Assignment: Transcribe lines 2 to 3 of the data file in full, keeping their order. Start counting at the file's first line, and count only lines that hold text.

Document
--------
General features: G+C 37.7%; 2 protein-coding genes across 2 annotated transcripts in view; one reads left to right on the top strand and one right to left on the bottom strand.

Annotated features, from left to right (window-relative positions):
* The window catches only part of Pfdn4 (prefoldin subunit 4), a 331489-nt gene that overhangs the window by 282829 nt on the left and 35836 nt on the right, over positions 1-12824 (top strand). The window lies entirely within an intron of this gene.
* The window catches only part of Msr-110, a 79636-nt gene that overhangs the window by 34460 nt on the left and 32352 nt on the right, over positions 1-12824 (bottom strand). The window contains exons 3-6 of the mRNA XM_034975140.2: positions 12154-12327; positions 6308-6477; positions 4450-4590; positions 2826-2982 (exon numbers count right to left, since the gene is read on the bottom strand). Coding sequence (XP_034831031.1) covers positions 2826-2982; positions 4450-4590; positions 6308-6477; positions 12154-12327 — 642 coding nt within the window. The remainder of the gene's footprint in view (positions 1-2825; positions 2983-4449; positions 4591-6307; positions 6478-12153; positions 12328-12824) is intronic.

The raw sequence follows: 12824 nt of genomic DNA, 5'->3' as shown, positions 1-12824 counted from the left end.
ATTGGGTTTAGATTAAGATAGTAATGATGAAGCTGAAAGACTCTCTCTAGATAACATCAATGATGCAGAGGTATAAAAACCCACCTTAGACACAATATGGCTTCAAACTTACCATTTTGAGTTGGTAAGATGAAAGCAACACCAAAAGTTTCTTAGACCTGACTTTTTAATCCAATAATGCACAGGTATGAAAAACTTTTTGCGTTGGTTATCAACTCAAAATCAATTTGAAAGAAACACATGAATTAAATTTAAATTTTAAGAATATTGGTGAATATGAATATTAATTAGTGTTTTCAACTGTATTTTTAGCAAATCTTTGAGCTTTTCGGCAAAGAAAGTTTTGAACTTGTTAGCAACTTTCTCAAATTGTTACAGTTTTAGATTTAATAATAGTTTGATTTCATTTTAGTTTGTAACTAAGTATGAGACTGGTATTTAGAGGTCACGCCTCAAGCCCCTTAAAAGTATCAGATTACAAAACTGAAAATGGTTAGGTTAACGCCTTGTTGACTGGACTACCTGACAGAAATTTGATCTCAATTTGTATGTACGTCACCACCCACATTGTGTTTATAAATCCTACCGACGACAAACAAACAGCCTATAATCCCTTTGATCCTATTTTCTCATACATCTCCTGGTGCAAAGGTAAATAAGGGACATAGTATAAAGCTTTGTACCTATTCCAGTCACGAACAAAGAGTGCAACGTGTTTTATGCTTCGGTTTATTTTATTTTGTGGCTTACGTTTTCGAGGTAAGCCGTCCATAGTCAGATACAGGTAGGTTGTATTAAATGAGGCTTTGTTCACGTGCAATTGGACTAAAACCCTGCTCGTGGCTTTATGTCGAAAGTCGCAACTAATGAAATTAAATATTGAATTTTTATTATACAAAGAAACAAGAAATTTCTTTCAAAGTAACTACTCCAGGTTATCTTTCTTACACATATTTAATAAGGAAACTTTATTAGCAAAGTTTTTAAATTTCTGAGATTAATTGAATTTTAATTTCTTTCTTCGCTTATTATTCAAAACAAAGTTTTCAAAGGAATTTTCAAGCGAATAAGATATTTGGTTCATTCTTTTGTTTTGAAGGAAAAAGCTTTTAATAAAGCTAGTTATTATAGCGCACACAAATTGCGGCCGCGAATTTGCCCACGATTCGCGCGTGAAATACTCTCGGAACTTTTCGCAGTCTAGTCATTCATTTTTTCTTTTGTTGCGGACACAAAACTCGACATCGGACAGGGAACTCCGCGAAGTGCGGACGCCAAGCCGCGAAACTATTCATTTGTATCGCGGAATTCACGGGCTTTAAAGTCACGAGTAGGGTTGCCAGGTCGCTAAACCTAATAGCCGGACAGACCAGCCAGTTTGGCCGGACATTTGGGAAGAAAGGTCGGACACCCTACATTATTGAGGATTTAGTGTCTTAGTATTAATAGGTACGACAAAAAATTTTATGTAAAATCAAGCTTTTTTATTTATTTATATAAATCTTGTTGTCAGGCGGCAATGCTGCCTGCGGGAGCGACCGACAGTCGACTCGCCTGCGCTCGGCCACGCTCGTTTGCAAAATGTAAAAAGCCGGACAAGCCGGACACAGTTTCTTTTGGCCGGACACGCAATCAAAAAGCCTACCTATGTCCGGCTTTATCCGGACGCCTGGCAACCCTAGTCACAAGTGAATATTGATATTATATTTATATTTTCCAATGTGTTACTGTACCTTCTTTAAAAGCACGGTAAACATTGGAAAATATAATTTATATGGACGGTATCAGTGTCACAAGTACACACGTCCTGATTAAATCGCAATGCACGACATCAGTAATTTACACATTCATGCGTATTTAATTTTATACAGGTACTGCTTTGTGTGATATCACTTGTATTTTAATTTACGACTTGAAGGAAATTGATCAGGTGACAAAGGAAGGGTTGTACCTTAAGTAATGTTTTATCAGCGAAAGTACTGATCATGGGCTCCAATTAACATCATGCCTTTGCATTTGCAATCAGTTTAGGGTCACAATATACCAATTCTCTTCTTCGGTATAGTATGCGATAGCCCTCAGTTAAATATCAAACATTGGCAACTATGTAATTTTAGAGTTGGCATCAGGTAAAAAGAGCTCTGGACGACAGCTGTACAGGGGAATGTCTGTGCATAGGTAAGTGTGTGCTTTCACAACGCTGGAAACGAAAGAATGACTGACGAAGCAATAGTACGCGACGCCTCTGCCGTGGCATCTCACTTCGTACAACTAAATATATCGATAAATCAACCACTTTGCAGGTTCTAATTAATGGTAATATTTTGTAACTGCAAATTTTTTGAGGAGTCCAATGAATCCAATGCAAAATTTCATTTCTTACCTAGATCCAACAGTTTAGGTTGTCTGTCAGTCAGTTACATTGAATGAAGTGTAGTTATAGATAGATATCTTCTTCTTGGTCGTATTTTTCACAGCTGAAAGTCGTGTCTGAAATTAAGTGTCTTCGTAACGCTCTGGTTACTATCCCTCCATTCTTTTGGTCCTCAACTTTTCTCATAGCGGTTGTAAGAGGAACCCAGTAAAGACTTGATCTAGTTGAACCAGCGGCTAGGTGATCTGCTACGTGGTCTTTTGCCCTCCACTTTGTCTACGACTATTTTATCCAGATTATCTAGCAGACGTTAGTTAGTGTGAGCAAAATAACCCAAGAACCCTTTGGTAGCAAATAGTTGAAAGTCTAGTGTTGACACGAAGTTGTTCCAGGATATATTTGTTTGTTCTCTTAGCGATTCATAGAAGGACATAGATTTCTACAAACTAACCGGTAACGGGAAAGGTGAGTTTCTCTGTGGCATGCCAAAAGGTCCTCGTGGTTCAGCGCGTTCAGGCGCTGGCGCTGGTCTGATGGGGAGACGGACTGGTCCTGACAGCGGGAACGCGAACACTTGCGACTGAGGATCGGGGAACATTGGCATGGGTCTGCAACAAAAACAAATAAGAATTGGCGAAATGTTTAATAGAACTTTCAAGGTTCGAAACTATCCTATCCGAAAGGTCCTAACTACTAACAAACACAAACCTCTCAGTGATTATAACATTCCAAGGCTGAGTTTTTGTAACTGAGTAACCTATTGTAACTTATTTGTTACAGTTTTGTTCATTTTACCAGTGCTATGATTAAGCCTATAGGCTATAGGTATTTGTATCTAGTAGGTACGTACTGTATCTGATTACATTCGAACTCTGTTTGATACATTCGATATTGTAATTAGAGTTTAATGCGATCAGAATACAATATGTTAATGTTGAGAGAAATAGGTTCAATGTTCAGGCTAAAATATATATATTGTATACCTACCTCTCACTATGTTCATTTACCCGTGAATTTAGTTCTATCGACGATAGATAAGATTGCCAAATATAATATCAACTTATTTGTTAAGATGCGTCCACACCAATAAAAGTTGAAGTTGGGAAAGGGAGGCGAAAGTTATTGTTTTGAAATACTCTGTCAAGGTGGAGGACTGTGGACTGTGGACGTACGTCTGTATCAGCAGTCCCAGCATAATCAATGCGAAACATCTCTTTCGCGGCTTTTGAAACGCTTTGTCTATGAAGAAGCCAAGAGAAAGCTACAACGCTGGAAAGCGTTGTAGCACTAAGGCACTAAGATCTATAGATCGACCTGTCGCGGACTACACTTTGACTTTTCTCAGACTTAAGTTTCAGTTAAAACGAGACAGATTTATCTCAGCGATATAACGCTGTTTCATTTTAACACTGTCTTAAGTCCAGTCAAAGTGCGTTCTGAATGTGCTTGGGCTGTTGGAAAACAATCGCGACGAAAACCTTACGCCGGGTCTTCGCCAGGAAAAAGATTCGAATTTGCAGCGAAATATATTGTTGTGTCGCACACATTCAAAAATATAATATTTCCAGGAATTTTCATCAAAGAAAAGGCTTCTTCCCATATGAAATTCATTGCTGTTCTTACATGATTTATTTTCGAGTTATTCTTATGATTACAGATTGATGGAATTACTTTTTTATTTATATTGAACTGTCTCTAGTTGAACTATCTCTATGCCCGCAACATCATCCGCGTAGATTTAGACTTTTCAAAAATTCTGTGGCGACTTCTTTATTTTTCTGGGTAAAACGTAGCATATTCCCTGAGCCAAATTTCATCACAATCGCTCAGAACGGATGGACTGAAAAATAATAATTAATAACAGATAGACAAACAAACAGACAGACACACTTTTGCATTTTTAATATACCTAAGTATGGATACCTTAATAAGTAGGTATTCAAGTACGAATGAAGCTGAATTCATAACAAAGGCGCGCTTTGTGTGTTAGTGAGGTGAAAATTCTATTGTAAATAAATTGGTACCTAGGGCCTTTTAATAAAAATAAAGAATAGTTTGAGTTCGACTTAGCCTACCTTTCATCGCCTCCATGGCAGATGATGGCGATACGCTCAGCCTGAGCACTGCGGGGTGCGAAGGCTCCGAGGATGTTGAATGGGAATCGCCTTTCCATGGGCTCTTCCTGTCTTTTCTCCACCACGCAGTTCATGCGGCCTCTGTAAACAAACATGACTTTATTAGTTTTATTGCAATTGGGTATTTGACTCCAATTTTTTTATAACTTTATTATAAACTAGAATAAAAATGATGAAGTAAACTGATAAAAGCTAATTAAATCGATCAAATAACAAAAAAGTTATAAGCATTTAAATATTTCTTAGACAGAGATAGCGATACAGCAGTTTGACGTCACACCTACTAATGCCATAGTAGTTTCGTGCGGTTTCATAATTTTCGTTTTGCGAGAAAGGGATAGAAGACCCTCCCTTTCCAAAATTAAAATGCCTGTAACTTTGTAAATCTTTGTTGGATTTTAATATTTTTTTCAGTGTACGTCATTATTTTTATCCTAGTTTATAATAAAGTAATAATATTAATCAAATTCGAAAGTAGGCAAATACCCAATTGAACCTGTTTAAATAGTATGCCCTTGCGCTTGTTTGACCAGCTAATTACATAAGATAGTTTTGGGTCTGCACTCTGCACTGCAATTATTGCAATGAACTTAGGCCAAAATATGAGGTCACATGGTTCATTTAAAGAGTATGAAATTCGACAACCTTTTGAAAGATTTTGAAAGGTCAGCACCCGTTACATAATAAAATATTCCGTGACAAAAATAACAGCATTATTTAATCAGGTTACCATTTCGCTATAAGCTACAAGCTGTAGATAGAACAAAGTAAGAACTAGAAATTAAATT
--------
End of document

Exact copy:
Annotated features, from left to right (window-relative positions):
* The window catches only part of Pfdn4 (prefoldin subunit 4), a 331489-nt gene that overhangs the window by 282829 nt on the left and 35836 nt on the right, over positions 1-12824 (top strand). The window lies entirely within an intron of this gene.